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Head of energy agency says non-OPEC oil output will rise in 2019, boosting the oil price but there could be temporary glut
Gas price relief on the horizon as global oil supply picks up, says IEA
Gas prices could soon fall in some parts of the world, the head of the oil industry watchdog has said, as he welcomed a rise in global production despite geopolitical turmoil.
The International Energy Agency (IEA) said OPEC’s output growth remained slow and production from non-OPEC nations was likely to rise again in 2019, pushing up the price of oil.
“It looks like next year could bring some relief to consumers – more so than this year,” IEA chief Fatih Birol told Reuters in an interview on Tuesday.
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The Organisation of the Petroleum Exporting Countries (Opec) – which is dominated by Saudi Arabia and other major oil exporters – agreed in June to boost output by returning to 100% compliance with a supply-limiting deal reached in 2016.
The US administration’s decision to leave the Paris climate deal, a fight against Russia and other oil producers including Iran and Venezuela and a dispute in Libya are expected to curb growth in global oil demand, the Paris-based agency said.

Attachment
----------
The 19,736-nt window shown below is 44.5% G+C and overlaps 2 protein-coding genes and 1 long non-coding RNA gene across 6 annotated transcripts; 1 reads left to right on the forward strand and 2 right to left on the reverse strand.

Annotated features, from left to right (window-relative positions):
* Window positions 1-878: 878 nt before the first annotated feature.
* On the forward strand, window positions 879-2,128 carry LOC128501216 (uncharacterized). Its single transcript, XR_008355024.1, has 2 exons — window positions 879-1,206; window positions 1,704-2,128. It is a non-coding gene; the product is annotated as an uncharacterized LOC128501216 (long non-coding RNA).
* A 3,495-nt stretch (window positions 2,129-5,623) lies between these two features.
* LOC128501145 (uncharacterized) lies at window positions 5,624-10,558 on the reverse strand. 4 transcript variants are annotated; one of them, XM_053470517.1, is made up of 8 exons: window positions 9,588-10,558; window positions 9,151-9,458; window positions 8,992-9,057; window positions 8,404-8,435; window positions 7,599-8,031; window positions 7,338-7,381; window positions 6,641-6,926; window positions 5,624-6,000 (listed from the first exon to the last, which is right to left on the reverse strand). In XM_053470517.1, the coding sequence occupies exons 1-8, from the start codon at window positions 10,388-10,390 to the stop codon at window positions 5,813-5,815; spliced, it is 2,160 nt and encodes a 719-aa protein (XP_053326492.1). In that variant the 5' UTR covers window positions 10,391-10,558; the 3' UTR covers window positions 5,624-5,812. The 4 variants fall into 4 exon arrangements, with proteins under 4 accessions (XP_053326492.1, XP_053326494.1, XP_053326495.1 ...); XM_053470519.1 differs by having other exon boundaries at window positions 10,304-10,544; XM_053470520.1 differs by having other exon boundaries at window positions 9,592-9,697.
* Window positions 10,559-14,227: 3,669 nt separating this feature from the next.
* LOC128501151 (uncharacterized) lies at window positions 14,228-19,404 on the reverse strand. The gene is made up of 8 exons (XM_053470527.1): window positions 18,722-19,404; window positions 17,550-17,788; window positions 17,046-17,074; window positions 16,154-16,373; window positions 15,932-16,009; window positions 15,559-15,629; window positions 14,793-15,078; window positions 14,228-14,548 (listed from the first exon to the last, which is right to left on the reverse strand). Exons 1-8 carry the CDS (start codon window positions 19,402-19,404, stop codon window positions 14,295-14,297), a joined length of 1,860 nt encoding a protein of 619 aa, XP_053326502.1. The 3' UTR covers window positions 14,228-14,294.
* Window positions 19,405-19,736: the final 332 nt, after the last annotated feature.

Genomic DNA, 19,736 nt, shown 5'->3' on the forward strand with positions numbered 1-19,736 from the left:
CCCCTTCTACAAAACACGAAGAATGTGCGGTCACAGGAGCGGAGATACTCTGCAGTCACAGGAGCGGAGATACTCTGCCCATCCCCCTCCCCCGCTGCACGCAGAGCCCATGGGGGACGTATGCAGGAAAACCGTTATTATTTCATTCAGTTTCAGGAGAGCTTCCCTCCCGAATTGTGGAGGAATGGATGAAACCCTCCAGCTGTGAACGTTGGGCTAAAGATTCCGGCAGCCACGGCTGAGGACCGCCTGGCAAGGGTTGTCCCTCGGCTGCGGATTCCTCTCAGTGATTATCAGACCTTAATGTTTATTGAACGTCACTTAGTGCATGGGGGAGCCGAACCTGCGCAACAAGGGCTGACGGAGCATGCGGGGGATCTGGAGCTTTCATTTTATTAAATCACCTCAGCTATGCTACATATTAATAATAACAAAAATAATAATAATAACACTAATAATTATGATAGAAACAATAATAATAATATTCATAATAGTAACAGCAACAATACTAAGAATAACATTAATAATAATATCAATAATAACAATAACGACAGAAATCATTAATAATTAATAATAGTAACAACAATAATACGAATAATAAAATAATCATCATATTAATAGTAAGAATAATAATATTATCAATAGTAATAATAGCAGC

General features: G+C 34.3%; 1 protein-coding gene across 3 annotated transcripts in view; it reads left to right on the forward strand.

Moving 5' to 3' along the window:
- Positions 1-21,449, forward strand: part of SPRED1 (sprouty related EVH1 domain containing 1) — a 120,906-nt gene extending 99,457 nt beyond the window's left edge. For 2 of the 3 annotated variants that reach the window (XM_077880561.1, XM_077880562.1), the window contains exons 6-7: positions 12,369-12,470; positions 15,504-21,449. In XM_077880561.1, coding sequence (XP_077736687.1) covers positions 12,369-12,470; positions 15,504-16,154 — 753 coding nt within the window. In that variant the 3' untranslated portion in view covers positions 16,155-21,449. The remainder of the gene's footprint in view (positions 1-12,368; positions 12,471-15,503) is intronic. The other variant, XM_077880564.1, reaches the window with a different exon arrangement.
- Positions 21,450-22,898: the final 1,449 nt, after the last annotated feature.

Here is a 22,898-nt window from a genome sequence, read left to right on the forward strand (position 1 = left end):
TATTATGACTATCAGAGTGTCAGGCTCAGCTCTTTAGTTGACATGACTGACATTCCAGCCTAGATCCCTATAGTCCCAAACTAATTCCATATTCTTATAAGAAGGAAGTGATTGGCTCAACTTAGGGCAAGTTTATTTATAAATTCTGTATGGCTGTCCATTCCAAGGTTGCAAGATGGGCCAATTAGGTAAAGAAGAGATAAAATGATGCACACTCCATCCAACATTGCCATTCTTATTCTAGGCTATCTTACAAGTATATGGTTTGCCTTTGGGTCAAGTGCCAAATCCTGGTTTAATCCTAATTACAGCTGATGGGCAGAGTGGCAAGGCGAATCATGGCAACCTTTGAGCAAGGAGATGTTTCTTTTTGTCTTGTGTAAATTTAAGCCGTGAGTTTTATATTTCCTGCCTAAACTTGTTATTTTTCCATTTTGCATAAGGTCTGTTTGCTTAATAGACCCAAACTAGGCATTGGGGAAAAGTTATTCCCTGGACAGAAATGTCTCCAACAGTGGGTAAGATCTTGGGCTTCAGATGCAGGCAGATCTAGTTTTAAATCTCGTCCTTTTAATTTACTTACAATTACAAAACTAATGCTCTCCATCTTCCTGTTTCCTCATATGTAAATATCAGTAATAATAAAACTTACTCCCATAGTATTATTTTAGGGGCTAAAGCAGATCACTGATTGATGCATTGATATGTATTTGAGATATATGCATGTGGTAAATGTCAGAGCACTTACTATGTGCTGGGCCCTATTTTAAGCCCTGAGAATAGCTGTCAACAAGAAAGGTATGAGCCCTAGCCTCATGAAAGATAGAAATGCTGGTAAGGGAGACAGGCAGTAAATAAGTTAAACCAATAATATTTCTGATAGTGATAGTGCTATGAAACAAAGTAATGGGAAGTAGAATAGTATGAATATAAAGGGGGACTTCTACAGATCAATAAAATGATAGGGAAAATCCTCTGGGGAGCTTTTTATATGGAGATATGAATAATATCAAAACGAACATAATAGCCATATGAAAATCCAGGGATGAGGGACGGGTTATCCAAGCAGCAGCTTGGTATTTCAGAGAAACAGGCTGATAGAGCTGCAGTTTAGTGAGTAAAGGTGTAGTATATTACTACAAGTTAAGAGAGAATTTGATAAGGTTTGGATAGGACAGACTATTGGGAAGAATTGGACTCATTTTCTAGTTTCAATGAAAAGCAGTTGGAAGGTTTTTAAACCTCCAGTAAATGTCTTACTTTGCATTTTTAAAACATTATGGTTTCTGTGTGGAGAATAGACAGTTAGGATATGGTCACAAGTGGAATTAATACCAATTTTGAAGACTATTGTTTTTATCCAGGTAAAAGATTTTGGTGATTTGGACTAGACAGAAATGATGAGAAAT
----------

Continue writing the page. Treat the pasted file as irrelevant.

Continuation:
But Birol said it looked as if non-Opec production would rise again, with supply growing about 1.3m barrels per day next year and by 800,000 barrels per day in 2020.
The IEA said its estimate was based on an expectation of “continued geopolitical uncertainties and related uncertainty in terms of geopolitical risks”, a reference to possible disruptions to production from Iran and Venezuela, which are still subject to sanctions.
The agency said average global oil prices were likely to average $78 (£59) a barrel next year, slightly higher than its previous forecast of $78.21 a barrel in January.
It added that its estimates “remain subject to any potential increase in price” as a result of possible output increases from Opec.